Blogger Enters 1995, Buys Cell Phone

So I finally broke down and got a cell phone. After weighing my options for ten years I found a plan that makes sense :-). Since I can’t use a phone at work, and I don’t often get calls requesting my assistance with open heart surgery, it was hard for me to justify a lengthy contract. I was almost ready to sign a 2-year Sprint contract when a friend of mine suggested that I consider a prepaid plan.

Virgin Mobile it is

For those of you even less familiar than I was, a prepaid phone requires no contract – you buy a phone, then pay into an account from which your usage is deducted. The terms surrounding pricing and expiry of minutes vary with each provider. I checked out the reviews on prepaidreviews.com, and concluded that Virgin Mobile had sufficently favorable reviews and a decent pricing structure — by default 18¢ per minute, 5¢ per text. If you pay $6.99/month, the voice price goes down to 10¢ per minute. This is not cost-effective for a heavy user, but it’s much cheaper for those of us who only use a few hours a month. Virgin Mobile also allows you keep everything you put into your account as long as you contribute $20 every 90 days.

I proceded to check out the web site, which is clearly geared towards the Generation Z set, and found a decent phone. I headed to Best Buy and found that the retail packages, which start at $20, continue the “I can’t believe it’s not a megacorporation, dude!” motif. The selection is decent enough, although it doesn’t compete with the high-end phones subsidised by contracts. It only took a few minutes to activate, a few hours to charge the phone, and voila — this blogger now wielded circa ’95 connectivity!

Interactive Marketing

An interesting side-note – in the same vein as much of the rest of the prepaid marketing, Virgin Mobile’s Sugar Mama program allows you to earn free minutes. Just watch ads online and answer questions (ADTIME), take text surveys (TEXTTIME), or complete questionnaires (QTIME). I gave it a try for kicks and was treated to a Navy ad and a trailer for The Messengers for an easy free two minutes. I think I’ll stick with my day job… Digital50 has a more serious analysis of this service:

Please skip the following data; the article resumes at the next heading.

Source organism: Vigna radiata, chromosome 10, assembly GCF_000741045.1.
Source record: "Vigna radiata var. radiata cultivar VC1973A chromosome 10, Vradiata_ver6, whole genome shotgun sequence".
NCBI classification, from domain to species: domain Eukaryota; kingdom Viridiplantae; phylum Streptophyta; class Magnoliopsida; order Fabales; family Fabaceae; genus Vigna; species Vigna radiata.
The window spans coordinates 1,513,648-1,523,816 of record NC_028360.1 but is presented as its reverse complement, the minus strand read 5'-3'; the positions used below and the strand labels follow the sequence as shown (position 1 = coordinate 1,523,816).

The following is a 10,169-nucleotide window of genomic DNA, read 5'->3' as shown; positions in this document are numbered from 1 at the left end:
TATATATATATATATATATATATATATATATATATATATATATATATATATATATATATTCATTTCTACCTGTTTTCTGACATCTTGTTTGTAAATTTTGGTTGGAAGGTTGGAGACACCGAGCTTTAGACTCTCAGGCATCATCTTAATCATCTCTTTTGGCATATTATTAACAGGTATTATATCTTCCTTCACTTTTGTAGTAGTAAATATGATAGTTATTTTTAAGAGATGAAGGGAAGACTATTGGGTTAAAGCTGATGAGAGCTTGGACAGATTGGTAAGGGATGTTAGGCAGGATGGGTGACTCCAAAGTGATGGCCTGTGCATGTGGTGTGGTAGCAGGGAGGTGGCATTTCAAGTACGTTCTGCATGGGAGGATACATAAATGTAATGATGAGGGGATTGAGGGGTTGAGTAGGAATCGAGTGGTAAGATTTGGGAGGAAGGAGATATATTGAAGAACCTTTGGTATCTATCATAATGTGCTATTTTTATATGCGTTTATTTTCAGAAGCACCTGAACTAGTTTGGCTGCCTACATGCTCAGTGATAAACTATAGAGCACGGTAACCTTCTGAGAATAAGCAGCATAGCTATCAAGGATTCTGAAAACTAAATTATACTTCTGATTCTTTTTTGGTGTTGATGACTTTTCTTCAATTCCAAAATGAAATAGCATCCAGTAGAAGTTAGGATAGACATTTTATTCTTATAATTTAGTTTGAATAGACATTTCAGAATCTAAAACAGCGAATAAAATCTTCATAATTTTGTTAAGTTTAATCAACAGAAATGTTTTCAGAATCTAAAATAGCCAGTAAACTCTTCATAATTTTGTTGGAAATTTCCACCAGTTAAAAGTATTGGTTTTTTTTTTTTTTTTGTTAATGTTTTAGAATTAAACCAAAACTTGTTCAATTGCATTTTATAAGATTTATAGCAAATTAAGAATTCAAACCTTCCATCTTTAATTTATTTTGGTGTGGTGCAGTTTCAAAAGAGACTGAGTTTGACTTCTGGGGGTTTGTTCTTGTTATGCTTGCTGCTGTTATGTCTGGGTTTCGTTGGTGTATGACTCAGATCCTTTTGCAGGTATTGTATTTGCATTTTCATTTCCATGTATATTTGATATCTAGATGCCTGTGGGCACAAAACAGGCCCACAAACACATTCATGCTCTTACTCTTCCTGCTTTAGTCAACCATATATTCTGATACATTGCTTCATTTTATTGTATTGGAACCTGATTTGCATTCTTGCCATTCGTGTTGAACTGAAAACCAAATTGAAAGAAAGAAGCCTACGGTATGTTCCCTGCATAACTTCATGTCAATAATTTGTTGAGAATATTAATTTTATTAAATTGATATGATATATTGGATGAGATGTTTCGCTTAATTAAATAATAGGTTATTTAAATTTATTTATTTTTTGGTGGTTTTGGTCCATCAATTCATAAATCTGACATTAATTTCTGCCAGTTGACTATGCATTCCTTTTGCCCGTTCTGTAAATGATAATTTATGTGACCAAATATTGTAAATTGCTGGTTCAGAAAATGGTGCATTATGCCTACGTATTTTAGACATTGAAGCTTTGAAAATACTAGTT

“What really attracted us to the Sugar Mama program is that it is truly a pull vs. a push tactic,” explained Stacy Doren, director, media and online, Levi Strauss Signature(R). “The audience is electing to receive the message and interact with the Levi Strauss Signature(R) brand in order to receive the bonus air time. It provides a new and innovative way to reach our consumers and provides us with the assurance that our message is being heard.”

Stupid TXT Tricks

I happened upon Google’s SMS service. Send a query to “GOOGLE” (466453) for weather (“w 90210”), movie times (“m 90210”), a dictionary (“d geek”), and more. You can give it a try using Google’s demo. Google also offers a web form and Firefox extension from which to send text mesasges to numerous networks.

It was also news to this newbie that mobile users can seamlessly send text messages to e-mail addresses. This is a compelling reason to send text via e-mail rather than web form when texting from a computer, so the recipient can respond. It’s easy enough to find the correct e-mail address for the big carriers or the obscure carriers.

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2 Responses to “Blogger Enters 1995, Buys Cell Phone”

  1. JonnyRo says:

    For a while there we were using a python based sms gateway that simply mailed the big carrier’s SMS gateways to send reminders about meetings and such.

  2. edu says:

    edu

    Blogger Enters 1995, Buys Cell Phone « Nathan's Blog

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